2. Alternative data reflation trade US dollar TMI Data Science

    2. Big data sentiment indicators suggest caution on USD weakness and reflation narrative

    TMI Data Science is an alternative data provider utilizing Natural Language Processing to build leading indicators, forecasts and trading strategies via unstructured data across a wide array of asset classes. TMI’s Elan Gore has released a couple of timely notes that feed into themes that we’ve highlighted in recent briefings, suggesting that dollar weakness cannot be relied on to further fuel the global reflationary trade and support equity markets. In the first note, he explains how TMI’s text-mined CNY diffusion index, which measures the relative momentum of renminbi-positive versus renminbi-negative expressions in the global media, is showing signs of peaking as a result of fears over potential Chinese FX intervention to stem the value of the currency in an attempt halt the tightening of domestic financial conditions. Gore says the signal from the index has now turned neutral on CNY, which has appreciated by 9% since August, at a time when expectations of a comprehensive so-called blue wave victory for Biden and the Democrats in the US presidential election is driving US inflation expectations higher. Gore notes that the rise in inflation breakevens seems to have been driven by the ”blue wave” rather than the expectations of higher corporate earnings, where indicators remain subdued this earnings season. In the second piece, meanwhile, he reveals TMI’s text-mined EUR Leading Indicator has recently crossed into negative territory, driven primarily by Covid-19 second wave news and expectations of further easing from the ECB. In addition, Gore finds that USD–negative expressions in the global financial media have been declining sharply in recent weeks, and are now at levels last seen in April. Despite broad net short dollar positioning reversing quite sharply, he notes EUR net long positions remain outstandingly elevated. With potentially stale positioning and greater uncertainty in the final stretch ahead of US elections, Gore says the giant EUR net long is at risk of being unwound.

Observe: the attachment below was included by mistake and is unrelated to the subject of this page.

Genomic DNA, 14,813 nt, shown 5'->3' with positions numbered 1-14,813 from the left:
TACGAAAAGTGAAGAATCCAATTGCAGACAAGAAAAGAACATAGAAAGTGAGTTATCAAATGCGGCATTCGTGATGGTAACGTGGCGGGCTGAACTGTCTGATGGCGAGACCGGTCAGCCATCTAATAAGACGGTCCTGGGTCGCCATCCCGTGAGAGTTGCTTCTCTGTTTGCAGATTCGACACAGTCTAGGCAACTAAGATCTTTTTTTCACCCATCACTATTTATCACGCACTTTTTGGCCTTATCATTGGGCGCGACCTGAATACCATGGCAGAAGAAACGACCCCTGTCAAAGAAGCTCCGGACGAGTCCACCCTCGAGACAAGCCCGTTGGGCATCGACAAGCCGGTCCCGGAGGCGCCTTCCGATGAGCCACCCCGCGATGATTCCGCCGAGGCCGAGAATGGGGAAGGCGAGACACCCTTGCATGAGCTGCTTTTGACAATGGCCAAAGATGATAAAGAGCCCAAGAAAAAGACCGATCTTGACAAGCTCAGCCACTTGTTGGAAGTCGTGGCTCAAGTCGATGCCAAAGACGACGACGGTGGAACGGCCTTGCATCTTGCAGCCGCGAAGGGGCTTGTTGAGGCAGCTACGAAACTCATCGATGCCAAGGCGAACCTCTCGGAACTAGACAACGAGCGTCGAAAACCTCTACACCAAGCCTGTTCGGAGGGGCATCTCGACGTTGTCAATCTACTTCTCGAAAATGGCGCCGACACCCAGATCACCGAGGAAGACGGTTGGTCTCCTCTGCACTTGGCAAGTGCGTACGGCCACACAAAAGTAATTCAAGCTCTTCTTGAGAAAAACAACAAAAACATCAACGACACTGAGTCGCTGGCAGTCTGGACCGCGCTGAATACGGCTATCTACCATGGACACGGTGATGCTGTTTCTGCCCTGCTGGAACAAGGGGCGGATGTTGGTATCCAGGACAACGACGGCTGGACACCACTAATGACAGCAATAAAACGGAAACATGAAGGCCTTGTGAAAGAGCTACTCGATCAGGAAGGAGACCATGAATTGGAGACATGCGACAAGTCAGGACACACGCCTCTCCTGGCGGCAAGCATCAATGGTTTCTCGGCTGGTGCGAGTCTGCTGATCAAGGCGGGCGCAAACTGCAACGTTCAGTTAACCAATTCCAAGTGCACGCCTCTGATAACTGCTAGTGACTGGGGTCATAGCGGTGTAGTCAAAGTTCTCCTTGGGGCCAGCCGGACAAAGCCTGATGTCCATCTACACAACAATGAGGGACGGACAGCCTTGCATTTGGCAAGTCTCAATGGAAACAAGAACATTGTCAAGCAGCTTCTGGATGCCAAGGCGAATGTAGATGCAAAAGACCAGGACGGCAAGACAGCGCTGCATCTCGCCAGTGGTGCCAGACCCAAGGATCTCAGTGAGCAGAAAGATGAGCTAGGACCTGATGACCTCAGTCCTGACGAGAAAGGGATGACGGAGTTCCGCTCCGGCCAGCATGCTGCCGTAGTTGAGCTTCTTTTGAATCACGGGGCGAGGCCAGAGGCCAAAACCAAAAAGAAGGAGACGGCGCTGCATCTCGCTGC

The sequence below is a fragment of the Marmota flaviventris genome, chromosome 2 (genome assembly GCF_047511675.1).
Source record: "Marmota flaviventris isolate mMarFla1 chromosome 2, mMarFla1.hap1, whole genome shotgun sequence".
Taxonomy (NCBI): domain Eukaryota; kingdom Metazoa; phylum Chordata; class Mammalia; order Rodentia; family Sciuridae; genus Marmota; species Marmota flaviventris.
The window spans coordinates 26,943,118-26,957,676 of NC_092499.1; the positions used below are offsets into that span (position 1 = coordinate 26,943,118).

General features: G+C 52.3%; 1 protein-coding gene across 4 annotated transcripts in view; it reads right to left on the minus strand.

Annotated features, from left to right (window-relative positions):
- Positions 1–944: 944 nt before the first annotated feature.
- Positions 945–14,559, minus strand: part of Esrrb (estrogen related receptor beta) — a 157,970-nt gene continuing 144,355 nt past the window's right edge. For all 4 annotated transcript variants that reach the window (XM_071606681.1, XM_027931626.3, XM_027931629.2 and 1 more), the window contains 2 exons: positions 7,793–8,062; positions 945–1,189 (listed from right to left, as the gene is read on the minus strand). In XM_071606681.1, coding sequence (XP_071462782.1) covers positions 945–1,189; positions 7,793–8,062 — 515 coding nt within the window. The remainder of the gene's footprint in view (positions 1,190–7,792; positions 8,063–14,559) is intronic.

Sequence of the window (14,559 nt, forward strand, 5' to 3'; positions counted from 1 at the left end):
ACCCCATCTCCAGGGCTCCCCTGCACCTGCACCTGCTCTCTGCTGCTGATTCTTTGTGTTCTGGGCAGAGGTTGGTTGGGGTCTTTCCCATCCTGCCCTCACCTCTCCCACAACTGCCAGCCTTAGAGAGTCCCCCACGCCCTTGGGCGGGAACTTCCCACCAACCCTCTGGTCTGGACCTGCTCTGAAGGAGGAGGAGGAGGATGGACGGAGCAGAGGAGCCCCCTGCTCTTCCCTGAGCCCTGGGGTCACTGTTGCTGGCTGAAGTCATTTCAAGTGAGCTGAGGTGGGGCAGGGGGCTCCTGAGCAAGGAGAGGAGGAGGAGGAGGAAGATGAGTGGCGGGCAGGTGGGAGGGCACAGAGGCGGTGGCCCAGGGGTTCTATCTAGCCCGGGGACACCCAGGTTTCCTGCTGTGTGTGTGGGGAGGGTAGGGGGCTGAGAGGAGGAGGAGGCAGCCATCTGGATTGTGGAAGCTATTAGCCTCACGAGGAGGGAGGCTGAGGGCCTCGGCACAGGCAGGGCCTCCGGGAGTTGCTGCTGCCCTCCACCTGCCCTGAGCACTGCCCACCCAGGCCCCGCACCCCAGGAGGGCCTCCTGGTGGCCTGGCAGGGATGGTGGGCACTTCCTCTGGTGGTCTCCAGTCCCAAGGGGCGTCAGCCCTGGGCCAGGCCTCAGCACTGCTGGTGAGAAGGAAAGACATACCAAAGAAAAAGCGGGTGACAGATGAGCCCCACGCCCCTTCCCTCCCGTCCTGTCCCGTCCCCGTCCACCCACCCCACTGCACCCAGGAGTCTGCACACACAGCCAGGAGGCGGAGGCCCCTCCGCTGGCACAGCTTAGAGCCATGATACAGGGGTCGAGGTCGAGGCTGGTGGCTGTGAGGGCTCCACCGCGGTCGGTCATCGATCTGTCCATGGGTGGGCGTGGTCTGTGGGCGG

3. Oil and Gas US presidential elections Morningstar

    3. The US oil and gas industry does not need a Trump win to thrive

    Weaning America off fossil fuels will take multiple decades, even if Democrats sweep Congress in November, says Dave Meats at Morningstar. He says a Biden win would reduce US gasoline consumption, but the demand impact would be modest initially, and as only US demand would be affected, this isn’t a needle mover for global oil prices. A congressional sweep could lead to a repeal of the Tax Cuts and Jobs Act, which could modestly hurt US energy firms via increased corporate taxes and reduced allowances for deductions, adds Meats, but it would neither affect the marginal cost of supply, nor alter the global cost curve for crude oil. He says a Democratic election win would not change his view that most oil and gas stocks are deeply undervalued, even if the Senate flips as well. Democratic policies could reduce fair values by 10%-20% at the most, typically, says Meats, but his top picks, Schlumberger, Pioneer Natural Resources, Cabot Oil and Gas, and Enterprise Product Partners, would all still look cheap in such scenarios. It would, he adds, take some fairly extreme policy shifts, unpalatable to moderate Democrats and Republicans alike, to affect his mid-cycle forecast for WTI of $55 a barrel.